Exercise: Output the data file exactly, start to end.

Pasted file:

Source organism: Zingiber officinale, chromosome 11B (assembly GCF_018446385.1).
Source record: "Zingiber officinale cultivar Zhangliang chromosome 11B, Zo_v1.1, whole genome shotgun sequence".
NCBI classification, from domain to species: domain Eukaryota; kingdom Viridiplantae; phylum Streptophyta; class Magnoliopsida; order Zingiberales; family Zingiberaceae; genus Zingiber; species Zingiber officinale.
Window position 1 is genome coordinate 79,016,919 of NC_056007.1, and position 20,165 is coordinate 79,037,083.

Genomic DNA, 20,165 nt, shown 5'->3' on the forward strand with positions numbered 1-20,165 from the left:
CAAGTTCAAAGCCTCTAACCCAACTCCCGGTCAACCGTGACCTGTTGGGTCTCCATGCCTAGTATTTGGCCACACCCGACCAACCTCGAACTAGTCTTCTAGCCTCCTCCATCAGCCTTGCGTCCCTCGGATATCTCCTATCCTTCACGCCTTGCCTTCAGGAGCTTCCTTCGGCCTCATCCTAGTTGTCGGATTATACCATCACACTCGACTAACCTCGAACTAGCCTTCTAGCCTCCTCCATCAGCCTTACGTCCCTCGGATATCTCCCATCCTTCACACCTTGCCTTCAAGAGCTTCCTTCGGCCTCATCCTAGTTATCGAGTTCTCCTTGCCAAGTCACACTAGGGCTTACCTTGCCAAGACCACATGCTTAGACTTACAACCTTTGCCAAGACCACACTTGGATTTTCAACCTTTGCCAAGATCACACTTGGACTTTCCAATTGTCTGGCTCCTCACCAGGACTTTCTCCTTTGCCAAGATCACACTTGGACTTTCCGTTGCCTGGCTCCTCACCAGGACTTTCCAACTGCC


Source organism: Zingiber officinale, chromosome 11B (assembly GCF_018446385.1).
Source record: "Zingiber officinale cultivar Zhangliang chromosome 11B, Zo_v1.1, whole genome shotgun sequence".
NCBI classification, from domain to species: domain Eukaryota; kingdom Viridiplantae; phylum Streptophyta; class Magnoliopsida; order Zingiberales; family Zingiberaceae; genus Zingiber; species Zingiber officinale.
Window position 1 is genome coordinate 79,016,919 of NC_056007.1, and position 20,165 is coordinate 79,037,083.

Genomic DNA, 20,165 nt, shown 5'->3' on the forward strand with positions numbered 1-20,165 from the left:
CAAGTTCAAAGCCTCTAACCCAACTCCCGGTCAACCGTGACCTGTTGGGTCTCCATGCCTAGTATTTGGCCACACCCGACCAACCTCGAACTAGTCTTCTAGCCTCCTCCATCAGCCTTGCGTCCCTCGGATATCTCCTATCCTTCACGCCTTGCCTTCAGGAGCTTCCTTCGGCCTCATCCTAGTTGTCGGATTATACCATCACACTCGACTAACCTCGAACTAGCCTTCTAGCCTCCTCCATCAGCCTTACGTCCCTCGGATATCTCCCATCCTTCACACCTTGCCTTCAAGAGCTTCCTTCGGCCTCATCCTAGTTATCGAGTTCTCCTTGCCAAGTCACACTAGGGCTTACCTTGCCAAGACCACATGCTTAGACTTACAACCTTTGCCAAGACCACACTTGGATTTTCAACCTTTGCCAAGATCACACTTGGACTTTCCAATTGTCTGGCTCCTCACCAGGACTTTCTCCTTTGCCAAGATCACACTTGGACTTTCCGTTGCCTGGCTCCTCACCAGGACTTTCCAACTGCC